In today’s digitized healthcare system, electronic health records and claim databases produce vast amounts of patient records. These real-world data (RWD) records are gathered in several different ways and formats—all designed to be easy for healthcare professionals to submit. Third-party vendors are excited to share all the information they’ve gathered via insurance claims, personal health devices, and more.
Collecting, storing, and securely sharing patient RWD is good, right? Yes, if it’s matched and managed correctly.
Sounds easy enough, but how do you get started?
While patient data is all valuable, it’s impossible to do much because it is not viewable as a single unit due to the different ways the data is stored. Hospitals, insurance companies, private care doctors, and even connected device companies like Fitbit and Apple choose to collect data in their own ways. Unfortunately, data shared in multiple formats, duplicate, and even inaccurate data makes it impossible for companies to attribute patient care data to the right patient accurately.
Think about it this way, if you break your ankle, you go to the ER for an initial diagnosis. Then you would receive an MRI referral scan order at the hospital or clinic down the road. After the MRI, you return with a bandaged foot to your primary care physician’s office to read the scan results and put a cast on your foot. One broken ankle diagnosis requires that your patient care data crosses four different companies’ databases: ER, imaging center, primary care office, and the insurance company. Add-in billing infrastructure (copays, deductibles, etc.) or health information exchanges (HIEs are groups of hospitals that share an electronic patient database and are typically location-based. For example, California has an HIE and so does Los Angeles), and you’ve got yourself one patient that can look like several patients. It’s difficult on the patient, and it’s difficult for the provider during each step.
Corporations need help turning RWD into analysis-ready real-world evidence (RWE) that drives business and care decisions. They require a tool to harmonize data into a single output to be analyzed, recorded, and ultimately be used to benefit patients and providers.
Tackling the challenge of disparate patient data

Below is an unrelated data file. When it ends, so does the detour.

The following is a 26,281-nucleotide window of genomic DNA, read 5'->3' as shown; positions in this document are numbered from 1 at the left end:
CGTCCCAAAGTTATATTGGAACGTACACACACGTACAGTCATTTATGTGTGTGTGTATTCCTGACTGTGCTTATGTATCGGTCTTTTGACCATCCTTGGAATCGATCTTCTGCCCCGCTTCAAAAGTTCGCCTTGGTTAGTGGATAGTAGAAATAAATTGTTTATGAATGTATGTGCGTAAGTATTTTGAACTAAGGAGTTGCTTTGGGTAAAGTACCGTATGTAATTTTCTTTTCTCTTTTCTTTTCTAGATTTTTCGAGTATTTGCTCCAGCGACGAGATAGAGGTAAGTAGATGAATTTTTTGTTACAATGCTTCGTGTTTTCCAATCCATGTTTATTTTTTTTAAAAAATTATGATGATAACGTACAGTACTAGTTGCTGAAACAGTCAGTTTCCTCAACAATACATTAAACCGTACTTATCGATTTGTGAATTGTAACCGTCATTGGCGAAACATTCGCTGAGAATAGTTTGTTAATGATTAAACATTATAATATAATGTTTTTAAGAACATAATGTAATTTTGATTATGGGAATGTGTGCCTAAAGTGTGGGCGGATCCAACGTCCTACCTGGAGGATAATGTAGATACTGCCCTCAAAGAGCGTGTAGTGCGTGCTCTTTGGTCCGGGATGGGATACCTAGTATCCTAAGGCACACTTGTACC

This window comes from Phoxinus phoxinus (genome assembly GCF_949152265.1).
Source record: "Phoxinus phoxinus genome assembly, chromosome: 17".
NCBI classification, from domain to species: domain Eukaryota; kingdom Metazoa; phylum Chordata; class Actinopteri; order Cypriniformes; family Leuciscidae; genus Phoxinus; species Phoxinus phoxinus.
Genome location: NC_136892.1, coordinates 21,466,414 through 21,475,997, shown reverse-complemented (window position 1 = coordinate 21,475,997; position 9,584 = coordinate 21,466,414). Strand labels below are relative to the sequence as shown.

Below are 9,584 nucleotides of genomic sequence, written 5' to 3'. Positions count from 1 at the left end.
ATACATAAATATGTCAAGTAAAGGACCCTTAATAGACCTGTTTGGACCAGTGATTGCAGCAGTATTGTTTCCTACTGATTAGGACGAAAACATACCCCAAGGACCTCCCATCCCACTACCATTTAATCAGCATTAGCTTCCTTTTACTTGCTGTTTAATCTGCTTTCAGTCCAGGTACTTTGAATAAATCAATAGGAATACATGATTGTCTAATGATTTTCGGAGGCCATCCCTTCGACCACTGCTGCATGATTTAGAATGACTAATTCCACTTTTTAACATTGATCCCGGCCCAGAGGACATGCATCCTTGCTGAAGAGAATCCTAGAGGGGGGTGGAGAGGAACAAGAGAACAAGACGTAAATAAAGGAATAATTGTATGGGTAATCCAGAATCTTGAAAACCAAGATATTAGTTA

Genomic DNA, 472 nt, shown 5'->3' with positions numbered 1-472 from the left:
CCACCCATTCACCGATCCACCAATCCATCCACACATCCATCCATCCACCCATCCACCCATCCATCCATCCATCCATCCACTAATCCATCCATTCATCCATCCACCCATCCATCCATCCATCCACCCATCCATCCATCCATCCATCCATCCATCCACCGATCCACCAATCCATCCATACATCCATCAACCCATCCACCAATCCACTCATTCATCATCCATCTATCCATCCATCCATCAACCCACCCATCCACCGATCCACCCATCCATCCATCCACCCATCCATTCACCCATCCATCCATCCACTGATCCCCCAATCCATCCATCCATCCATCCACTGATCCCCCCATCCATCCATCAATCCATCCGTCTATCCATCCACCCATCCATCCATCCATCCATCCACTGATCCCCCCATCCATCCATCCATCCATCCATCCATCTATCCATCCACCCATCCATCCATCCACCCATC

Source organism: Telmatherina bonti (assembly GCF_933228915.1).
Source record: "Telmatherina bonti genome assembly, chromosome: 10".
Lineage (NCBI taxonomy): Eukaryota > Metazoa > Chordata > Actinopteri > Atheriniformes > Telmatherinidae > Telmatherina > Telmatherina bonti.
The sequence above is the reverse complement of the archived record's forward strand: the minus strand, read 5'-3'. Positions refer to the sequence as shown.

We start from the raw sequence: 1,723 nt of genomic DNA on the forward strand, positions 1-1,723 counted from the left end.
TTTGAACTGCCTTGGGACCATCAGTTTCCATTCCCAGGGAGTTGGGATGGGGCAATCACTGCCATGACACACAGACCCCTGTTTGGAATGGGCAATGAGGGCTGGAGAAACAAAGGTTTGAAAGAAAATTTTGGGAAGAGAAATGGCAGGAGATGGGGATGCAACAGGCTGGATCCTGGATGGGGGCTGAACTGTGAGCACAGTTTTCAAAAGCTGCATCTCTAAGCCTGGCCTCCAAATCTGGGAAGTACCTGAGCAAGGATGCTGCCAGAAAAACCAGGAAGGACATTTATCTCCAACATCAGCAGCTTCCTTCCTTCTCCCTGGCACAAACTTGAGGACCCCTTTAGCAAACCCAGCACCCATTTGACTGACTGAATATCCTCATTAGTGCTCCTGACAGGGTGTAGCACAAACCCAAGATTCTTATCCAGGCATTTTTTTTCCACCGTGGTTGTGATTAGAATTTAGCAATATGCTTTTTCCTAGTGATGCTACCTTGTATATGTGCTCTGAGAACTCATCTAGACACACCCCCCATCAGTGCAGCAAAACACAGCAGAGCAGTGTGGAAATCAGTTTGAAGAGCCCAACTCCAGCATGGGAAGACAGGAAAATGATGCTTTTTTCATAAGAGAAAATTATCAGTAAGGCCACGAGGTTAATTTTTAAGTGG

Despite large volumes of available data from patient touchpoints and vendors, one of the most time-consuming challenges is still the required data preparation before any analysis can begin. Depending on the scope of the research, a data prep tool or even database queries may be sufficient in supporting data analytics. However, expecting a traditional rules-based method to data curation to meet modern data variety, volume, and velocity demands is risky.
Instead, a machine learning approach to master data management allows for the development of a customizable and evolving engine to accelerate and, in some cases, automate health data needs such as:
- Classification of metadata against Protected Health Information (PHI) and existing security policies
- Generation of cross-standard mappings for varying data elements and value terminologies used by different users and systems
- Entity resolution using machine learning to identify potential matches within and across disparate datasets, both internal and external
- Mastering patients across a variety of HIE systems
Machine learning is core to managing patient data moving forward
Tamr’s machine learning approach to mastering and classification significantly accelerates healthcare organization initiatives to manage their data standards on an ongoing basis. The traditional method of manually mapping data elements and terminologies across different data sources and standards over time is not cost-efficient nor scalable – leading to a constant struggle for the industry to achieve health data interoperability and a better patient healthcare experience.
Tamr is successfully implemented at some of the world’s top life science and managed health organizations like Sunovian, GSK, and Novartis. We have seen a large variety of digital transformation initiatives and ecosystems. We’d love to hear from you and learn more about your unique needs, and begin to explore how to modernize your approach to health data interoperability with machine learning-based master data management.
Using a modern approach to data mastering can deliver 643% ROI
Tamr worked with Forrester to develop a new Total Economic ImpactTM (TEI) study to detail the potential return on an engagement with Tamr. Among the key findings, the study found that an organization with roughly $15 billion in revenue would realize on average nearly $9 million in total benefits over three years by modernizing data mastering using the Tamr Cloud-Native Master Data Management (MDM) Platform. With average costs of $1.18 million over three years, that’s an ROI of 643% and a net present value of over $7 million when matched across personnel, infrastructure, and management costs associated with mastering initiatives.
Read a full copy of the study, including Forrester’s detailed methodology and more wisdom from the Tamr customers interviewed, and play with our new ROI calculator based on the Forrester study to get a more tailored view of the potential business impact and engagement with Tamr could have.